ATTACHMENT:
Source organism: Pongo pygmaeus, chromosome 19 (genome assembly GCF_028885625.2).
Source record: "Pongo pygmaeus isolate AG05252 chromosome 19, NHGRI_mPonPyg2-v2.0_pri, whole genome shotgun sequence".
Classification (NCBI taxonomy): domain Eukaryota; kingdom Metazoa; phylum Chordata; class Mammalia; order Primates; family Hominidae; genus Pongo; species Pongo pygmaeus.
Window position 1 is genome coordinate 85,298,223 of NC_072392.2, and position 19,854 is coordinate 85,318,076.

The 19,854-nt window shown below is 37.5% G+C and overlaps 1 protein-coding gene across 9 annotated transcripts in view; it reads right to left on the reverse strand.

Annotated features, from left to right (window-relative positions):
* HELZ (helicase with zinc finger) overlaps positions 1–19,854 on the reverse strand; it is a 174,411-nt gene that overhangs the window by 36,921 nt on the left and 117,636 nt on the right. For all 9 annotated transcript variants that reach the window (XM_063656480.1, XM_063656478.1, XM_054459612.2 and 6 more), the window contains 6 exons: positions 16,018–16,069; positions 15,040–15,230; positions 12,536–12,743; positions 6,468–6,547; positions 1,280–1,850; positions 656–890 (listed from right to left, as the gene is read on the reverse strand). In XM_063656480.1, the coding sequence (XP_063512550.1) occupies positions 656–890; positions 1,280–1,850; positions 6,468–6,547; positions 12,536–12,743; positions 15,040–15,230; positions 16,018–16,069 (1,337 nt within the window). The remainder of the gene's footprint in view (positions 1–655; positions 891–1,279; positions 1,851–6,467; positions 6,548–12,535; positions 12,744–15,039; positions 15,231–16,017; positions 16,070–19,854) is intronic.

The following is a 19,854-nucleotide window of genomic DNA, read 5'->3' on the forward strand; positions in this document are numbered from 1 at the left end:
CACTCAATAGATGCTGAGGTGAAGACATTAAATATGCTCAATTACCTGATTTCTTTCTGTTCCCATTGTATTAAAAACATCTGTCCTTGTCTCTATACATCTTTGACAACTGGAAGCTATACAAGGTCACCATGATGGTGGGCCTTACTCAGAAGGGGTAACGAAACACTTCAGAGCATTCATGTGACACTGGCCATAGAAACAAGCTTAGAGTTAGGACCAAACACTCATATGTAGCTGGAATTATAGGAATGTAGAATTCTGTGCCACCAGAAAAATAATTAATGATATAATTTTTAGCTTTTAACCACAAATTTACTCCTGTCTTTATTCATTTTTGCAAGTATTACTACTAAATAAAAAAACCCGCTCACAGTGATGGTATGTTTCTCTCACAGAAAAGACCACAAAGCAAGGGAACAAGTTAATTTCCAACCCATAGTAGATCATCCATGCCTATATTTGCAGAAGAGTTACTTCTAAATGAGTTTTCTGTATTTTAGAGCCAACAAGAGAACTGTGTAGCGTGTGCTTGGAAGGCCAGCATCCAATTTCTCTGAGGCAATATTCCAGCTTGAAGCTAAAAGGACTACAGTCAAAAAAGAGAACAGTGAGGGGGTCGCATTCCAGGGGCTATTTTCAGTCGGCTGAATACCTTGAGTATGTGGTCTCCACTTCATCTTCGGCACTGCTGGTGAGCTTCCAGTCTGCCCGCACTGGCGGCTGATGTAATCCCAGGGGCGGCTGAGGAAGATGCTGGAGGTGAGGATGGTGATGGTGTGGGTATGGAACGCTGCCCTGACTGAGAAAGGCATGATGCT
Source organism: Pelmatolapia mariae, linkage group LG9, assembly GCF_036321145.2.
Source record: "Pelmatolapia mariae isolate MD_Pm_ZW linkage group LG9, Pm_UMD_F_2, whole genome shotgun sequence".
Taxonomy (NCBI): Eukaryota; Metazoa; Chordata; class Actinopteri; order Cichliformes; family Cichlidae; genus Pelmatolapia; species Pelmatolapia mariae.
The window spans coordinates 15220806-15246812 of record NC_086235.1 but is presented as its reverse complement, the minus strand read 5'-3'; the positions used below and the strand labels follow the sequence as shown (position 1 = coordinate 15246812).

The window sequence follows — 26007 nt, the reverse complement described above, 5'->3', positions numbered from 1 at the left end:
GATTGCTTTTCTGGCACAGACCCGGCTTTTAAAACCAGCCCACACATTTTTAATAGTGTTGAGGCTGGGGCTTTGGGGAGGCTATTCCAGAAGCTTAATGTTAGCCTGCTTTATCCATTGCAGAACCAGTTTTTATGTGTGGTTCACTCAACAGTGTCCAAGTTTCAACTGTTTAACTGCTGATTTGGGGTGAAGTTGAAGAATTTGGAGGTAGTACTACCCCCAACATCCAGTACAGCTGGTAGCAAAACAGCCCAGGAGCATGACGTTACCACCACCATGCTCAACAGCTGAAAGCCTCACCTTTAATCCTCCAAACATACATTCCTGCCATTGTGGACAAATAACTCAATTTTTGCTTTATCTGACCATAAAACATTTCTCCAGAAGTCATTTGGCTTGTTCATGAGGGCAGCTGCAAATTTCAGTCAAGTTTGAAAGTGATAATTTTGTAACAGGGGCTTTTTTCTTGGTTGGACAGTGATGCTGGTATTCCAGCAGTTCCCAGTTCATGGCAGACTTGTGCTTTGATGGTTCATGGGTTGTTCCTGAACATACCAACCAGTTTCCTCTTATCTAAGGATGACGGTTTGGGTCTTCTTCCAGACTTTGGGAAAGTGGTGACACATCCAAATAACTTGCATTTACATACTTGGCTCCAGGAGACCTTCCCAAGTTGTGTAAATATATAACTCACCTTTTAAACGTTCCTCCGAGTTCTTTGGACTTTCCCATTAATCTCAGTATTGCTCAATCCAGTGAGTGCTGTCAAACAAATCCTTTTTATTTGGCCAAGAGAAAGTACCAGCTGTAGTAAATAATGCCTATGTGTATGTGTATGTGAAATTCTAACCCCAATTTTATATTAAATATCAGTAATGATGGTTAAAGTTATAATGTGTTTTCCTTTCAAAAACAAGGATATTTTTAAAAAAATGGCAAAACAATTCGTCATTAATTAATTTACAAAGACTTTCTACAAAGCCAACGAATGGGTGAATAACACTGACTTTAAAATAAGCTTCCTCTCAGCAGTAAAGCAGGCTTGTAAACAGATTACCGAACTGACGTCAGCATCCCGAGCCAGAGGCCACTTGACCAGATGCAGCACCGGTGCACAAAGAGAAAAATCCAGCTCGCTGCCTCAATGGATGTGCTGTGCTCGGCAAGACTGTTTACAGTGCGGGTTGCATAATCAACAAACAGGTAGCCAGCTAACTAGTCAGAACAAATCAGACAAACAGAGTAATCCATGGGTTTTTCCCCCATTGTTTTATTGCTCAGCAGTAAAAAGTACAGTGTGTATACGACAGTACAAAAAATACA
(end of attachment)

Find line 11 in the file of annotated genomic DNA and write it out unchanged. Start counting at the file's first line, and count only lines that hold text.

Source record: "Pelmatolapia mariae isolate MD_Pm_ZW linkage group LG9, Pm_UMD_F_2, whole genome shotgun sequence".